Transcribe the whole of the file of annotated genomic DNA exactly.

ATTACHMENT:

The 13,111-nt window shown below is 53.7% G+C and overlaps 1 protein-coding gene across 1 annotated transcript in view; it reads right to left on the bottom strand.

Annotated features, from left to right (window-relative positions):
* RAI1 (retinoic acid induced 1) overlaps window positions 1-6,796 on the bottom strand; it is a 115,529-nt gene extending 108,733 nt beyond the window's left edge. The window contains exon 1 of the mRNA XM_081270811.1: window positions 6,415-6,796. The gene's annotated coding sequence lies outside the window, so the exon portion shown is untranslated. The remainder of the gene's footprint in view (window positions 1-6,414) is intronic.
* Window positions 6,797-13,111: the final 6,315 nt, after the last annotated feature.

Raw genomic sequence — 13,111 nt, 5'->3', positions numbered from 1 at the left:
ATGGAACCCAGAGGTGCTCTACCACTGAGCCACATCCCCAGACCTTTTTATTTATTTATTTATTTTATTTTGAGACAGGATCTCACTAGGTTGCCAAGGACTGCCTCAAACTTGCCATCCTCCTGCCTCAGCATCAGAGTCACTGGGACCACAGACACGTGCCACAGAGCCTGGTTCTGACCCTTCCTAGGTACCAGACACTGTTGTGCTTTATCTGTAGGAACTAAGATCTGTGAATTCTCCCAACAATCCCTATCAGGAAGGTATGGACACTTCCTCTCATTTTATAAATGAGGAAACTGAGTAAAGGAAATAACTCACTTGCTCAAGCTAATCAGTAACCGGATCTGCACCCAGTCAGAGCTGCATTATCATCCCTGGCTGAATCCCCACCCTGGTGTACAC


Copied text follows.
The 13,111-nt window shown below is 53.7% G+C and overlaps 1 protein-coding gene across 1 annotated transcript in view; it reads right to left on the bottom strand.

Annotated features, from left to right (window-relative positions):
* RAI1 (retinoic acid induced 1) overlaps window positions 1-6,796 on the bottom strand; it is a 115,529-nt gene extending 108,733 nt beyond the window's left edge. The window contains exon 1 of the mRNA XM_081270811.1: window positions 6,415-6,796. The gene's annotated coding sequence lies outside the window, so the exon portion shown is untranslated. The remainder of the gene's footprint in view (window positions 1-6,414) is intronic.
* Window positions 6,797-13,111: the final 6,315 nt, after the last annotated feature.

Raw genomic sequence — 13,111 nt, 5'->3', positions numbered from 1 at the left:
ATGGAACCCAGAGGTGCTCTACCACTGAGCCACATCCCCAGACCTTTTTATTTATTTATTTATTTTATTTTGAGACAGGATCTCACTAGGTTGCCAAGGACTGCCTCAAACTTGCCATCCTCCTGCCTCAGCATCAGAGTCACTGGGACCACAGACACGTGCCACAGAGCCTGGTTCTGACCCTTCCTAGGTACCAGACACTGTTGTGCTTTATCTGTAGGAACTAAGATCTGTGAATTCTCCCAACAATCCCTATCAGGAAGGTATGGACACTTCCTCTCATTTTATAAATGAGGAAACTGAGTAAAGGAAATAACTCACTTGCTCAAGCTAATCAGTAACCGGATCTGCACCCAGTCAGAGCTGCATTATCATCCCTGGCTGAATCCCCACCCTGGTGTACAC